Rose Ties Garcia for Masters Lead with Back-Nine Run

Justin Rose of England, who has captured one major title and another that felt like it, put himself in position for his first Green Jacket on Saturday.

Rose birdied five of the last seven holes to shoot a 5-under-par 67 that was the low score of the day and is tied for the lead with Sergio Garcia of Spain heading to the final round of the 81st Masters at Augusta National Golf Club in Augusta, Ga.

The cold wind disappeared and the roars were back in the first major of the season.

“It was a joy to play today,” said Rose, who captured the 2013 U.S. Open at Merion and the gold medal at the Olympic Games in Rio de Janeiro last summer. “It was exactly how you hope Augusta would play — blue skies, firm fairways and great greens. Good shots were rewarded, but if you got sloppy you could get on the wrong side.

“I don’t want to think past the first tee tomorrow, although it’s nice to imagine what might happen right now. But mostly, especially as it gets closer, all I’m going to think about is the first tee.”

Garcia, playing once again like the best player without a major title, carded a 70 to equal Rose’s 54-hole total of 6-under 210. The Spaniard will be trying to win on the 60th birthday of his idol, the late Seve Ballesteros, who won the Masters in 1980 and 1983.

“It was the same thing I’ve been doing all week, fighting hard,” said Garcia, who has 22 top-10 finishes in his 73 major appearances without winning. “My swing didn’t feel as good, but I made some good putts for par.

“It would be nice (if he could talk to Seve). I’m sure he would tell me to believe in myself, enjoy it as much as possible and just do my best.”

Rickie Fowler, also seeking his first major title, had two late birdies in a 71 and is one stroke back in solo third.

“The first two days you had to be patient to stay in it, and today I made some good par saves to keep the round going,” said Fowler, who finished fifth or better in all four majors in 2014, but does not have a top-10 result since.

Jordan Spieth, trying to bounce back from his back nine meltdown in the Masters last year when he had a five-shot lead in his title defense, carded a 68. He is two back in a tie for fourth with Ryan Moore, who came in at 69, and

Charley Hoffman, who finished at 72. Hoffman, who had a two-stroke lead at one time on Saturday, hit into the water on the 16th hole and fell back with a double-bogey 5.

“Yesterday (a 69 after an opening 75) was key, I had to have it, and I felt great after the round,” said Spieth, who has a victory and two ties for second in his three Masters. “I felt I could continue it today. I was looking for 2 under a side and that’s what I got.

“Having contended on this golf course the last few years, usually you don’t need to go as low as you think, but you never know. If I can play something like today and maybe finish it off a little better that might be enough.”

Adam Scott of Australia, the 2013 champion, posted a second straight 69 and is three back in solo seventh, one shot ahead of 2011 Masters champ Charl Schwartzel of South Africa, who had a 68.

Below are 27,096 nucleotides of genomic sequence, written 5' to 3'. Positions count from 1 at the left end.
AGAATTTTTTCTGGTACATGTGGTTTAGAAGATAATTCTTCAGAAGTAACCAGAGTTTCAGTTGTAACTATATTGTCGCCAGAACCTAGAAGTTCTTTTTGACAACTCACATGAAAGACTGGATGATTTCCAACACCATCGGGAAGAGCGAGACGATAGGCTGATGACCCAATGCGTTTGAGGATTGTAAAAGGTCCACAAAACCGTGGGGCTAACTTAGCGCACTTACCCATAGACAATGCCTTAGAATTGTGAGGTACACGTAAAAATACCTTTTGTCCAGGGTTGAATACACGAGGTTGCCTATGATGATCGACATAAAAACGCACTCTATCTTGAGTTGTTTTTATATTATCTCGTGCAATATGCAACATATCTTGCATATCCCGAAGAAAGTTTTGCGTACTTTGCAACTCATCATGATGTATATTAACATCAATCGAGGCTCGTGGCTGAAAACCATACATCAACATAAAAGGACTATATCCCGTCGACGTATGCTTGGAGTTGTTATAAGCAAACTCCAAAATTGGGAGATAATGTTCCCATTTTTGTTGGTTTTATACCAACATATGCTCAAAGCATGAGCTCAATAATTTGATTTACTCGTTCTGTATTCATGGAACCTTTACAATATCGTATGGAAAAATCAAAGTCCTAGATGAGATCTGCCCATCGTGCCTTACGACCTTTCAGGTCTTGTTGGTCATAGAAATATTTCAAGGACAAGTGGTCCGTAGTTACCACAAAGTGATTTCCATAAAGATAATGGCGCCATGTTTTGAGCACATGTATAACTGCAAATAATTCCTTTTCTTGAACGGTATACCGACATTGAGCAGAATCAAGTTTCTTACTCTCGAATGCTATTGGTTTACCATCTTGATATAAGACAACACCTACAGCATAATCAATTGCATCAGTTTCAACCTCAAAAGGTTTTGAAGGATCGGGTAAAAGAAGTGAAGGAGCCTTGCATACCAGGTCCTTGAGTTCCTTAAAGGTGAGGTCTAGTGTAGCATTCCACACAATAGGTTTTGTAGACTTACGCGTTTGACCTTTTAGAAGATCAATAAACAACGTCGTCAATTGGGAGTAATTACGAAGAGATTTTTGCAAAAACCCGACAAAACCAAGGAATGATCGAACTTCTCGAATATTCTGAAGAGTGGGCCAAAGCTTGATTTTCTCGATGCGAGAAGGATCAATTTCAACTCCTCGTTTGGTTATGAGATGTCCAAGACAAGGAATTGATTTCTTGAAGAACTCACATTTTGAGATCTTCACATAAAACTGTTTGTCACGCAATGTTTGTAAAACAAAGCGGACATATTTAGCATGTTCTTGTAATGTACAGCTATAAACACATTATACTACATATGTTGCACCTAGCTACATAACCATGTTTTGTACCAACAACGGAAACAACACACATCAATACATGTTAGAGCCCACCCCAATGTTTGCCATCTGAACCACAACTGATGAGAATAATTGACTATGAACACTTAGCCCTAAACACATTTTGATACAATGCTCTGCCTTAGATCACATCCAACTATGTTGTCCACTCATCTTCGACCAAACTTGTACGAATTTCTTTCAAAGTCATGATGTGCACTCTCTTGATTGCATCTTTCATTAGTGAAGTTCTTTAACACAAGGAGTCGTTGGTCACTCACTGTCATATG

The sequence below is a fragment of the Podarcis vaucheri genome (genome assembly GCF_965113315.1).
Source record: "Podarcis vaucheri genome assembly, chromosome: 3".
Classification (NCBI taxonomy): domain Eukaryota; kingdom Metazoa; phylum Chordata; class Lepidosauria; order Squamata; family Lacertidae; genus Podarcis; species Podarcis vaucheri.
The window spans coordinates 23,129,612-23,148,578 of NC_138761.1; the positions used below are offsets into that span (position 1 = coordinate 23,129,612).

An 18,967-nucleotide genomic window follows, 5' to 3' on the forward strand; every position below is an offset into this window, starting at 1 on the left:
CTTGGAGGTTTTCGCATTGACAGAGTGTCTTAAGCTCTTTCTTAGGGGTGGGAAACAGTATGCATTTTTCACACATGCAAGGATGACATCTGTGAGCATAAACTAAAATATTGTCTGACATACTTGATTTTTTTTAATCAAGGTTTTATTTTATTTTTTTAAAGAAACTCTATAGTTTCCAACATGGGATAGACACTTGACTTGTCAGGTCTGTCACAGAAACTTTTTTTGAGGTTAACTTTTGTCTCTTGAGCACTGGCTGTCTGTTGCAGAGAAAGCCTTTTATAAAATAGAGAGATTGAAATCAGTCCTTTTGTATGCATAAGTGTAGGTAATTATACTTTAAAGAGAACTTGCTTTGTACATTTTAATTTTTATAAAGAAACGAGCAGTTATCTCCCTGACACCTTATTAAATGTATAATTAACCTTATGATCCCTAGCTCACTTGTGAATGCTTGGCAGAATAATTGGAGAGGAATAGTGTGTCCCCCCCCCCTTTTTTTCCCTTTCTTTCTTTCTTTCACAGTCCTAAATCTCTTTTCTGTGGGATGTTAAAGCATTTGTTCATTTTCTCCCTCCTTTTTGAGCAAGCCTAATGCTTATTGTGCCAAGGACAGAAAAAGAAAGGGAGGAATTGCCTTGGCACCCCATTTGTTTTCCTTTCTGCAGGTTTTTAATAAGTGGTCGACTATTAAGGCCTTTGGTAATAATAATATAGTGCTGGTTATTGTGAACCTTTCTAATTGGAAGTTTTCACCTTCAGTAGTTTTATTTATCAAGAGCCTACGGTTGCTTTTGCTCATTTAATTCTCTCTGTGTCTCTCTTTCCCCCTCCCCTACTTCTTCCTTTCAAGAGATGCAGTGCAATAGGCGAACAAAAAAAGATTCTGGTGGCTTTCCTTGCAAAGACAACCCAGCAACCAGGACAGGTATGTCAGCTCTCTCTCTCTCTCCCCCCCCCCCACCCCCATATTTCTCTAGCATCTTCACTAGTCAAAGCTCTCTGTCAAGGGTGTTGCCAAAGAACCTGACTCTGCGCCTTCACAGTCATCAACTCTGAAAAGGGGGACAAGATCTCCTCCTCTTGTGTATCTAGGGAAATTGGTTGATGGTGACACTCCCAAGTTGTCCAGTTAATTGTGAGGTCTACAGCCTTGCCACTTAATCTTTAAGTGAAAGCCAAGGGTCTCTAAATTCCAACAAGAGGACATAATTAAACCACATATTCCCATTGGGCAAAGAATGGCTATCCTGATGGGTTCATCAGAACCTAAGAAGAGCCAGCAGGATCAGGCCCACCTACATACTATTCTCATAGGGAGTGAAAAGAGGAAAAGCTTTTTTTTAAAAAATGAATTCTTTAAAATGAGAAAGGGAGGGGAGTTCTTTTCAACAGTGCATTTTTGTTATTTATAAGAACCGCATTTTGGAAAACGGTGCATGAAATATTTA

Lee Westwood of England also shot 68 and is one more down in a tie for ninth with Masters rookie Thomas Pieters of Belgium, who struggled to a 75.

Rory McIlroy of Northern Ireland, who can complete the Career Grand Slam with a victory Sunday, needs a big rally after shooting 71 and is six back in a tie for 11th that includes rookie Jon Rahm of Spain, who came in at 73.

Three-time Masters champion Phil Mickelson, trying to match Jack Nicklaus by winning at Augusta at age 46, birdied the first two holes but had only one more in him and struggled to a 74. He was vitrually out of contention, eight strokes behind in a tie for 21st.

AUGUSTA NOTES: Bubba Watson, the 2012 and 2014 Masters champion who missed the cut on Friday for the first time in nine appearances at Augusta National, apologized Saturday for comments he made after the second round. Gene Sapakoff of the Charleston Port and Courier asked Watson why he played poorly this week and Watson replied: “Golf is tough; I don’t know if you’ve ever played it. But writing articles is easy.” After being criticized in print and on social media, Watson posted an apology on Twitter. “What I was saying to the reporter is, ‘Golf is hard.’ So if he tried to play golf, it would be very tough. Writing an article is a little easier for him than it is for me. It was a joke. Obviously, I made a bad joke, just like I played bad golf this week.” … Four-time Masters champion Tiger Woods, trying to return from his latest back issue, hoped to return this week at Augusta National and he did, but only for the Champions Dinner on Tuesday night. Golf Channel commentator Notah Begay, a friend of Woods and his former teammate at Stanford, had some idea on Friday as to when Woods might return. “(The Masters) probably wouldn’t have been the best place for Tiger to start the year out after this most recent setback, and I think we should probably look, maybe something just after the Players Championship (next month).” Asked about Tiger’s prospects for playing the U.S. Open in June, Begay added, “Oh, it’s a definite possibility. That’s probably the event that’s circled on his calendar.” … Ernie Els of South Africa, a four-time major champion who has never won the Masters, was tied for 19th after the second round but went sideways in the third round. Els made five bogeys and a double bogey on the front nine, added double bogeys on the 16th and 17th holes, and wound up with an 11-over-par 83 that left him 53rd and last among players who made the cut. He made his only birdie on the 18th hole. Els is playing in his 23rd and perhaps last Masters, as his exemption for winning the 2012 Open Championship at Royal Lytham & St. Annes has run out.

Article first appeared on Jacksonville Sports Day.

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